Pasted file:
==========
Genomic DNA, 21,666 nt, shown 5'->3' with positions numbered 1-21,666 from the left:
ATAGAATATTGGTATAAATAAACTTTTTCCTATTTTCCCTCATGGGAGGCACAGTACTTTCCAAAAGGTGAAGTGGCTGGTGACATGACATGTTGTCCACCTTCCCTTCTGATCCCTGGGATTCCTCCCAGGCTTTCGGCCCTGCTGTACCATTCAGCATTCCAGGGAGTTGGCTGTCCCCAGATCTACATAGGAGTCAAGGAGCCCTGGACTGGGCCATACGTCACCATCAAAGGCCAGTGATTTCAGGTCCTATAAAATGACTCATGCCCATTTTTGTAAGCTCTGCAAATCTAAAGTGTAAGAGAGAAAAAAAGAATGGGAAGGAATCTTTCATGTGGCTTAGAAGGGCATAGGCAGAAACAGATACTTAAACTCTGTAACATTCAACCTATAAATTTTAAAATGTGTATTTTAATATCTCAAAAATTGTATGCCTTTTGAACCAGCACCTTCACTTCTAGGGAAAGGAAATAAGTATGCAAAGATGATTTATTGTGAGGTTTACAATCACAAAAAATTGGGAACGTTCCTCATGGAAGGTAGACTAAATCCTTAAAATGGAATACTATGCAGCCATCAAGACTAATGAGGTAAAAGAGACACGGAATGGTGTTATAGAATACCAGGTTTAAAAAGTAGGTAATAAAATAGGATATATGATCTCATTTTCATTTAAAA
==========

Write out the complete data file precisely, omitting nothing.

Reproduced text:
Genomic DNA, 21,666 nt, shown 5'->3' with positions numbered 1-21,666 from the left:
ATAGAATATTGGTATAAATAAACTTTTTCCTATTTTCCCTCATGGGAGGCACAGTACTTTCCAAAAGGTGAAGTGGCTGGTGACATGACATGTTGTCCACCTTCCCTTCTGATCCCTGGGATTCCTCCCAGGCTTTCGGCCCTGCTGTACCATTCAGCATTCCAGGGAGTTGGCTGTCCCCAGATCTACATAGGAGTCAAGGAGCCCTGGACTGGGCCATACGTCACCATCAAAGGCCAGTGATTTCAGGTCCTATAAAATGACTCATGCCCATTTTTGTAAGCTCTGCAAATCTAAAGTGTAAGAGAGAAAAAAAGAATGGGAAGGAATCTTTCATGTGGCTTAGAAGGGCATAGGCAGAAACAGATACTTAAACTCTGTAACATTCAACCTATAAATTTTAAAATGTGTATTTTAATATCTCAAAAATTGTATGCCTTTTGAACCAGCACCTTCACTTCTAGGGAAAGGAAATAAGTATGCAAAGATGATTTATTGTGAGGTTTACAATCACAAAAAATTGGGAACGTTCCTCATGGAAGGTAGACTAAATCCTTAAAATGGAATACTATGCAGCCATCAAGACTAATGAGGTAAAAGAGACACGGAATGGTGTTATAGAATACCAGGTTTAAAAAGTAGGTAATAAAATAGGATATATGATCTCATTTTCATTTAAAA